Reactive Oxygen and Nitrogen Species

Nitric oxide and superoxide anion react very efficiently and inactivate each other as they form peroxynitrite. Thus, the bioactivity of nitric oxide depends, in part, on its interaction with superoxide. Increased levels of superoxide impair relaxation of cerebral arteries in response to endothelium-dependent stimuli. Kontos and Wei were the first to provide evidence that superoxide inactivates nitric oxide (EDRF) in vivo.

In addition to reducing bioavailability of nitric oxide, the reaction of nitric oxide with superoxide forms peroxynitrite, a potent oxidant that has the potential to produce endothelial dysfunction through a variety of mechanisms (Figure 2). These mechanisms include nitrosylation and reduction in function of prostacyclin synthase and the mitochondrial isoform of superoxide dismutase, oxidation of tetrahy-drobiopterin (a critical cofactor for normal function of

Interaction of NO and Superoxide endothelium endothelium

Figure 2 Schematic representation of the interaction of nitric oxide (NO) and superoxide (O2-). NO is produced by eNOS and can diffuse to vascular muscle and activate soluble guanylate cyclase (sGC) resulting in vasorelaxation. NO can also rapidly react with superoxide to form pero-xynitrite (ONOO-). This interaction can occur in different cell type and subcellular compartments—wherever superoxide is produced. Superoxide can be formed within blood vessels by several sources including NAD(P)H oxidase, cyclooxygenase, xanthine oxidase, and mitochondria. Once formed, ONOO- can produce vascular dysfunction through a variety of potential mechanisms (see text).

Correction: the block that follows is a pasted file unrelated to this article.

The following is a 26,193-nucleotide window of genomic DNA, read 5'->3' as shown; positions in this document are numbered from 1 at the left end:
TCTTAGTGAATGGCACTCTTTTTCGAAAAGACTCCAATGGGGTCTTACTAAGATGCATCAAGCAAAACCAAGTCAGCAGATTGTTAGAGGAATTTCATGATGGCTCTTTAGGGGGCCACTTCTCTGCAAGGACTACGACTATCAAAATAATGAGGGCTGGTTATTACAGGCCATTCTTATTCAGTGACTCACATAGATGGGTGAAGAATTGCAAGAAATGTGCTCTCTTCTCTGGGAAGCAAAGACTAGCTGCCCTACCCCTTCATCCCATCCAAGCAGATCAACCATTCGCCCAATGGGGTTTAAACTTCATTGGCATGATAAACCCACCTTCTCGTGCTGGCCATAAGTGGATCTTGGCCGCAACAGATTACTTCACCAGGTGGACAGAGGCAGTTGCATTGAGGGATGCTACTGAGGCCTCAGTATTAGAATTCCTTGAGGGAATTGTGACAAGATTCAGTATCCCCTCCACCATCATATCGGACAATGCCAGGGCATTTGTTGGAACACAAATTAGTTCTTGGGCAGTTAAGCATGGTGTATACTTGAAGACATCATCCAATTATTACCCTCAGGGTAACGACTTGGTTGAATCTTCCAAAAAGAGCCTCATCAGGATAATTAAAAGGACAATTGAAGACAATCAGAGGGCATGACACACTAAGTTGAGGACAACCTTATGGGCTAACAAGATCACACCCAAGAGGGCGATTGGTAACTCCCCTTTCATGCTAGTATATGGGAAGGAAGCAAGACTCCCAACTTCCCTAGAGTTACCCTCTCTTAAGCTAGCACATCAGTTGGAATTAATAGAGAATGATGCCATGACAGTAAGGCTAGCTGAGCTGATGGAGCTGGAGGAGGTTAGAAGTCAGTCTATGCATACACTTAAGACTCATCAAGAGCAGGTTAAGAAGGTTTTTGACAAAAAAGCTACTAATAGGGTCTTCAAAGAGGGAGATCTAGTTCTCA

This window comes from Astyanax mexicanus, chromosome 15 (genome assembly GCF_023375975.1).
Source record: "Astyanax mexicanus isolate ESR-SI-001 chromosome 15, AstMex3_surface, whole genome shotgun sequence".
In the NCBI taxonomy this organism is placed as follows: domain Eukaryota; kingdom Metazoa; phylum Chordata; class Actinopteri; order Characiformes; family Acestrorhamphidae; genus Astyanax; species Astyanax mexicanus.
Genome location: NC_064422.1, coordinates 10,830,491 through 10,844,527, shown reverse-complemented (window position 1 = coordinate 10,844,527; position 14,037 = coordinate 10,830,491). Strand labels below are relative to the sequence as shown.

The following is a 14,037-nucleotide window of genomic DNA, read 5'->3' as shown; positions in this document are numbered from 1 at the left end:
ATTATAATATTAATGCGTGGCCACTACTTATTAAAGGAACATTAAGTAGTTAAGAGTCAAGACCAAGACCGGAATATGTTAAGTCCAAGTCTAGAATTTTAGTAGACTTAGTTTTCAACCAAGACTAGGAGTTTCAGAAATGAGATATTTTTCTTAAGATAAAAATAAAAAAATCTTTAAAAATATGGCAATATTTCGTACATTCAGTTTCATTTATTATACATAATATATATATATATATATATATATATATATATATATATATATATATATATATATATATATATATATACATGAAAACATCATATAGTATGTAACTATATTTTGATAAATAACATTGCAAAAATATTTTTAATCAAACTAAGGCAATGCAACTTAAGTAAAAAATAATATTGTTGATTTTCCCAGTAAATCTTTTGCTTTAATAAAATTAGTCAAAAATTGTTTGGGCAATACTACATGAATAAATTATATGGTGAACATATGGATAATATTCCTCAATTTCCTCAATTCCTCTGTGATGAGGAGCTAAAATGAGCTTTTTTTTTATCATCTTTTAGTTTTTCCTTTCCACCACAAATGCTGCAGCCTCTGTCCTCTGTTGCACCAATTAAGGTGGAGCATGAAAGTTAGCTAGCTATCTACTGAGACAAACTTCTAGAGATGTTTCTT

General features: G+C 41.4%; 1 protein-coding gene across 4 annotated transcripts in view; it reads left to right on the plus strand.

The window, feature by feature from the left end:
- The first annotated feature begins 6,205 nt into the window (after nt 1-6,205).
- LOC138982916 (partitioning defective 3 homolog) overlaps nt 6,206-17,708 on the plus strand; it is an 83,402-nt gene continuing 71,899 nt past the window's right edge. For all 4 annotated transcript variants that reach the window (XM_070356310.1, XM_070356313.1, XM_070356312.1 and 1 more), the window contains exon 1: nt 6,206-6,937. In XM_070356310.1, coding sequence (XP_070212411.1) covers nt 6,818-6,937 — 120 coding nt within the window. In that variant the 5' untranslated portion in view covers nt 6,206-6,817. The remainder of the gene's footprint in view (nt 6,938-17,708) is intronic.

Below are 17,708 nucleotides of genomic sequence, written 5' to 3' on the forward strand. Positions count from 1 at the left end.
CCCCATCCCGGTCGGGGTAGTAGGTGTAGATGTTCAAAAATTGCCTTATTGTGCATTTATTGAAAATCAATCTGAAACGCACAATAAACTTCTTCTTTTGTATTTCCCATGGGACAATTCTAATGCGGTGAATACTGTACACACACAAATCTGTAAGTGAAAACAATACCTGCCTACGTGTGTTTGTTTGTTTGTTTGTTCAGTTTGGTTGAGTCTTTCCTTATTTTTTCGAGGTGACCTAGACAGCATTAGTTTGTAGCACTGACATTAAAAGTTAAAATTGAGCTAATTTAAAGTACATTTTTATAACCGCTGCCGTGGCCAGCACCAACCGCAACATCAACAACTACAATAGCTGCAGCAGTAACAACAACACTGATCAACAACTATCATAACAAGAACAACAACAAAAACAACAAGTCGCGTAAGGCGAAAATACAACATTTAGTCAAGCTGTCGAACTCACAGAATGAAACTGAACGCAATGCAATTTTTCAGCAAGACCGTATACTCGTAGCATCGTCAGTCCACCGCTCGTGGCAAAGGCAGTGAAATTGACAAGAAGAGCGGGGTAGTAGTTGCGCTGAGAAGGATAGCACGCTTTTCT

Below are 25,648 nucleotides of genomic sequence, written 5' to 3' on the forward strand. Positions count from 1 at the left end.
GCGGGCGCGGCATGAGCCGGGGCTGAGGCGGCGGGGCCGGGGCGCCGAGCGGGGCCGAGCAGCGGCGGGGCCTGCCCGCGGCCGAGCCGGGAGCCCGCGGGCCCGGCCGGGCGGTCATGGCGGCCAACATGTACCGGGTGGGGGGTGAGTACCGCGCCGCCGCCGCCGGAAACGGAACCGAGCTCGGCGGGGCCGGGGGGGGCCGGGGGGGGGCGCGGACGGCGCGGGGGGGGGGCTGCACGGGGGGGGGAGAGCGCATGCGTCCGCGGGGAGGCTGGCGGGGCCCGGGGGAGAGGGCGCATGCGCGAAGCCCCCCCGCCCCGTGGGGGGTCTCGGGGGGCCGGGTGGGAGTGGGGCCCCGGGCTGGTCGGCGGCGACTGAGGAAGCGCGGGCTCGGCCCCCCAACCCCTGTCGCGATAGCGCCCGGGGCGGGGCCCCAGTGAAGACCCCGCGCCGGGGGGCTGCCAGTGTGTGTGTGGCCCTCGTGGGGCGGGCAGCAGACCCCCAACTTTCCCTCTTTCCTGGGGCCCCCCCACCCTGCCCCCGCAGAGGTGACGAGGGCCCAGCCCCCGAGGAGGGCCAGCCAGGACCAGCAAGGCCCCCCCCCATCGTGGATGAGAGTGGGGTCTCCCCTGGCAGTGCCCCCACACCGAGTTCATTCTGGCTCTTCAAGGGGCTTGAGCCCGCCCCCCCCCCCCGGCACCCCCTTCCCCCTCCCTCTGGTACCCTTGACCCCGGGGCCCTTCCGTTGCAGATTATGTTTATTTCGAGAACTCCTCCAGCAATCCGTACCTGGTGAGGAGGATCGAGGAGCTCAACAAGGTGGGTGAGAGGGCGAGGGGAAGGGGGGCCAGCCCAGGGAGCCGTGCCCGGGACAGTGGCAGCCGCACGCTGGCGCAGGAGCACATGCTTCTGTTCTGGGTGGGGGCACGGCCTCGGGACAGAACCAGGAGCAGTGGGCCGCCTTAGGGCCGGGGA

Figure 2 Schematic representation of the interaction of nitric oxide (NO) and superoxide (O2-). NO is produced by eNOS and can diffuse to vascular muscle and activate soluble guanylate cyclase (sGC) resulting in vasorelaxation. NO can also rapidly react with superoxide to form pero-xynitrite (ONOO-). This interaction can occur in different cell type and subcellular compartments—wherever superoxide is produced. Superoxide can be formed within blood vessels by several sources including NAD(P)H oxidase, cyclooxygenase, xanthine oxidase, and mitochondria. Once formed, ONOO- can produce vascular dysfunction through a variety of potential mechanisms (see text).

NO-synthase), and activation of poly (ADP-ribose) syn-thetase (PARS).

Superoxide may mediate impairment of endothelial function in the cerebral microcirculation in response to angiotensin II, b-amyloid peptide, or amyloid precursor protein (APP), alcohol, nicotine, and homocysteine, as well as in models of acute hypertension, traumatic brain injury, and ischemia. Endothelium, smooth muscle, and adventitia all have the potential to produce superoxide. There are multiple sources of superoxide, including NAD(P)H oxidase, xan-thine oxidase, cyclooxygenase, mitochondria, and NO-synthases, as well as autooxidation of substances such as hemoglobin, tetrahydrobiopterin, and b-amyloid. Thus, inactivation of nitric oxide by superoxide contributes to impaired endothelial and nitric oxide-mediated dilatation of cerebral blood vessels under several pathophysiological conditions.

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